Louise Machinist, a clinical psychologist, was ready to move out of her house now that her children were grown. Jean McQuillin, a case management nurse, had just moved into a rental apartment from the home she had shared with her then-husband. Karen Bush's job as a corporate consultant required her to travel often, which meant making arrangements for her cat and fish — and returning to an empty house.
For the women, buying a home to share made sense. Said Machinist, "There's every advantage to be gained from it. Other older singles seem to agree. Increasingly, female boomers and older women — both bosom buddies and strangers — are moving in together as a way to save money and form a community. Online home-sharing websites, workshops and meetings for prospective housemates are booming.
One Best hookup site for retired professionals consulting agreement event recently occurred in Sarasota, Fla. Fifty-five percent of the women enrolled at the Vermont-based in-person matching service Home Share Now are over age Online interest in the program has doubled since — likely due, in part, to many more people who have never been married enrolling.
Conditions are ripe to make home sharing an option for many women. Four million women age plus live in U.
Women, on average, live about five years longer than men. Adult children are often far away.
And sincethe overall divorce rate for the plus demographic has doubled. Add the recession, rising health care and housing costsand longer lives to the reasons for shared housing's popularity. Live with a stranger? Few could deny that there are emotional and physical benefits from friendship and social engagement — and research supports this. In a home share, the residents can also split household chores, feel safer with more people around, and grow older at home without feeling isolated.
McQuillin has the third-floor bedroom, bathroom and office; Bush, a second-floor bedroom and private bath that adjoins her office; and Machinist has the master suite. Every month, the women deposit the same amount into their joint checking account to pay for utilities, property taxes and repairs.
They have house rules, including no overnight guests for more than seven consecutive nights, with built-in flexibility.
The three have coauthored a book titled My House, Our House: Another home sharer, Marianne Kilkenny, 63, not only owns a house-sharing coaching business in Asheville, N. From Dreaming to Doing"but lives with three other women ages 48 to 69; two are divorced, another never married. They share living areas, including a screened-in back porch where they eat in good weather.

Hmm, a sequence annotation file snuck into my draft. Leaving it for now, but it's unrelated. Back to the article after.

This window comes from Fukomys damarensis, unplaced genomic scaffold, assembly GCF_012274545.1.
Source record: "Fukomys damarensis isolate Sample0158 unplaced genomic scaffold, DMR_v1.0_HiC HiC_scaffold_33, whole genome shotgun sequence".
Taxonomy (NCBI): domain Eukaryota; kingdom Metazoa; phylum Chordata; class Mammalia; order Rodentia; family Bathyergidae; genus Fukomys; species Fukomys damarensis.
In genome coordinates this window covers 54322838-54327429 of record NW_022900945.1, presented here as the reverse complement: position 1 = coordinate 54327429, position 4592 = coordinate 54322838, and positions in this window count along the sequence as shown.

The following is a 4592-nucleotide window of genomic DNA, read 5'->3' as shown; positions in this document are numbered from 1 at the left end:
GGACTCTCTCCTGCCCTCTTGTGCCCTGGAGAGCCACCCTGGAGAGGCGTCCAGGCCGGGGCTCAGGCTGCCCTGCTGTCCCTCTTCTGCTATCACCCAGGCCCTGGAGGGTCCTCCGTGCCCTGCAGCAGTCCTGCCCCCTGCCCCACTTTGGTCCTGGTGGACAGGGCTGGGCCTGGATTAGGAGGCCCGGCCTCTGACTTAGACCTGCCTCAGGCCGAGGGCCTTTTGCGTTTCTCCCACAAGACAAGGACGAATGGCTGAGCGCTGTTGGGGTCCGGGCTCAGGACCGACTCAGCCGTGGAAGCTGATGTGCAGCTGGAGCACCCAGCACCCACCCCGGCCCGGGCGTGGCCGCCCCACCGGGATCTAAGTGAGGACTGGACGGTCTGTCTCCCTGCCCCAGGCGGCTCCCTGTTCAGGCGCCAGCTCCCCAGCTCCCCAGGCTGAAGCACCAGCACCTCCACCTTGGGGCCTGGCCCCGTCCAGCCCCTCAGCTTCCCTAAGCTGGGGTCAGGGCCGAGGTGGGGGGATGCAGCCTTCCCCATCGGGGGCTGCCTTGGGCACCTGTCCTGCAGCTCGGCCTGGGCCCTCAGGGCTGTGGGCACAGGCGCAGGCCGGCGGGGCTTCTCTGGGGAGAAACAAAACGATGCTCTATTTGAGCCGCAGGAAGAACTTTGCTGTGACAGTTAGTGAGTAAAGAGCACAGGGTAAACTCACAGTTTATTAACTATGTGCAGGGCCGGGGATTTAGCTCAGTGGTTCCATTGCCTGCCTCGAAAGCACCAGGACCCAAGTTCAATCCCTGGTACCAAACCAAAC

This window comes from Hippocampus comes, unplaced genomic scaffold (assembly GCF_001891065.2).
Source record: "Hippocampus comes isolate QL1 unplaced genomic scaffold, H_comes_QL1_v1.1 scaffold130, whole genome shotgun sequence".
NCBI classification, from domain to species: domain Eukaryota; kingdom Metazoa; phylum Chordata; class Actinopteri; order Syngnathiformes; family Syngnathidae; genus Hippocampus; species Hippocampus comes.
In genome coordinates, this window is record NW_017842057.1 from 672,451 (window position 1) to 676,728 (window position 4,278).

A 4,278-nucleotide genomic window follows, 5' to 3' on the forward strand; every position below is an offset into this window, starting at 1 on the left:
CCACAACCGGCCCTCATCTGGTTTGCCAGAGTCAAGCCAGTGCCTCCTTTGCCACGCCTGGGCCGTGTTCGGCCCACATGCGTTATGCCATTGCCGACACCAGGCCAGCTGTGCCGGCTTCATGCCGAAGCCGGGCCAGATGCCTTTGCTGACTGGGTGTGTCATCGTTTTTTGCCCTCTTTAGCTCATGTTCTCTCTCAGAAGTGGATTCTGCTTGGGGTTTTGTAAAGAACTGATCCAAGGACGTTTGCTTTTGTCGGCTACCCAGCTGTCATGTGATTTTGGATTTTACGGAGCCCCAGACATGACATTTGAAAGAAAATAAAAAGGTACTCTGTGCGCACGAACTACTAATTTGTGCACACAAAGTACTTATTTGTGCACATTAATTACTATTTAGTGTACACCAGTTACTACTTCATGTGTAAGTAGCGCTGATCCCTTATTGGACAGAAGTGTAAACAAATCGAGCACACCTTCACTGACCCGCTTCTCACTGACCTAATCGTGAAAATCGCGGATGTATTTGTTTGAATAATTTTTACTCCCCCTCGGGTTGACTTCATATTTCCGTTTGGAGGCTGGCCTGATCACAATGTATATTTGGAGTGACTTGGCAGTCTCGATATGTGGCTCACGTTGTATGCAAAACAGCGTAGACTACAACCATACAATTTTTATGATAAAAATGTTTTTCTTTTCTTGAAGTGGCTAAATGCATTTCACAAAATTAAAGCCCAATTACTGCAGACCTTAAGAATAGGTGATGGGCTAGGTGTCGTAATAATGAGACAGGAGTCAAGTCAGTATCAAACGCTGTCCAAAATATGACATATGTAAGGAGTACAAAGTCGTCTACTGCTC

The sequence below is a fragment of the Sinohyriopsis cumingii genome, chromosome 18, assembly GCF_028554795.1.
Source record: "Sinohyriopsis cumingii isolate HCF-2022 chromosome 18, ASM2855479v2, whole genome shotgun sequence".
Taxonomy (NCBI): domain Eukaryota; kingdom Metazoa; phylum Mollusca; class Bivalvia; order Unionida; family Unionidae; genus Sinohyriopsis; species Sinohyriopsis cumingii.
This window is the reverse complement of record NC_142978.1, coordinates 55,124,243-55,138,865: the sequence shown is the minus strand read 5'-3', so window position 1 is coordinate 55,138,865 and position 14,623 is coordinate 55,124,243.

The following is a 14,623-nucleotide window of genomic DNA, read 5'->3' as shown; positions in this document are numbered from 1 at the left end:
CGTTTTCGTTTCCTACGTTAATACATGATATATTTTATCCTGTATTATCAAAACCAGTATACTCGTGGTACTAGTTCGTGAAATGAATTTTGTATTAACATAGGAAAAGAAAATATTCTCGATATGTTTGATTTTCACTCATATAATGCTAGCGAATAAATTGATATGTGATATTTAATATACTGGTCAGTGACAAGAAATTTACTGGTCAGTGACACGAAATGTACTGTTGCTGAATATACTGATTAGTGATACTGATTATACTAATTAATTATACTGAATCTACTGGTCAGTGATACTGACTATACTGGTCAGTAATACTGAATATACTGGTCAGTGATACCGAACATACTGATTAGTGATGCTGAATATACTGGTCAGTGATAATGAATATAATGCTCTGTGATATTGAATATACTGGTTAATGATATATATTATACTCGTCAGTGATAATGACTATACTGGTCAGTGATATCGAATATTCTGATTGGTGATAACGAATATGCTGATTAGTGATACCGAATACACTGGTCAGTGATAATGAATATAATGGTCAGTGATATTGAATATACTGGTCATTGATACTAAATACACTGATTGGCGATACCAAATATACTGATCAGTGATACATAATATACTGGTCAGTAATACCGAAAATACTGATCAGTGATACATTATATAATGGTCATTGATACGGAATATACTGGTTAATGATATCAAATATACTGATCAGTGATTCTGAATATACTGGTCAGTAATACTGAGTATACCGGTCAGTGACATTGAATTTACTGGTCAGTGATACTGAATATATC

The women have a meal together at least once a week as well as a weekly meeting. There are rules, such as hours when they can't do laundry or must be quiet in the halls. Everyone must be notified before guests, such as boyfriends or children, visit. Chambers' son, Jason, is a college dean and father to young children, and he lives more than two hours away.
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When Kilkenny first moved in at night two years ago, someone left the light on for her. Not having Best hookup site for retired professionals consulting agreement own place can also involve compromise.
Sharing means less privacy and dealing with someone else's habits. Experts say problems usually occur when areas of conflict — household chores, communal property, pets, cleanlinesstemperature of the house, noise, guests — haven't been addressed before the move in or within the first week or two. They also happen when expectations are unclear or there is no home-share agreement see sidebar.
Zoe Morrison, 55, of Portland, Ore. She has lived in cooperative households six times. One time she called it quits when her new housemate's lover moved in unannounced. Another time the bills turned out to be higher than she had been told. McQuillin, Machinist and Bush say that if they lived alone, they'd have their parents, children and grandchildren over more often.
But as they get older, the three women realize that what they used to call the "old biddies commune" can't be their home forever. When they bought the house, they were in their 50s and weren't thinking about health issues. Now McQuillin has a knee problem and lives up two flights of winding stairs.
Machinist says her next place will be more accessible for older people.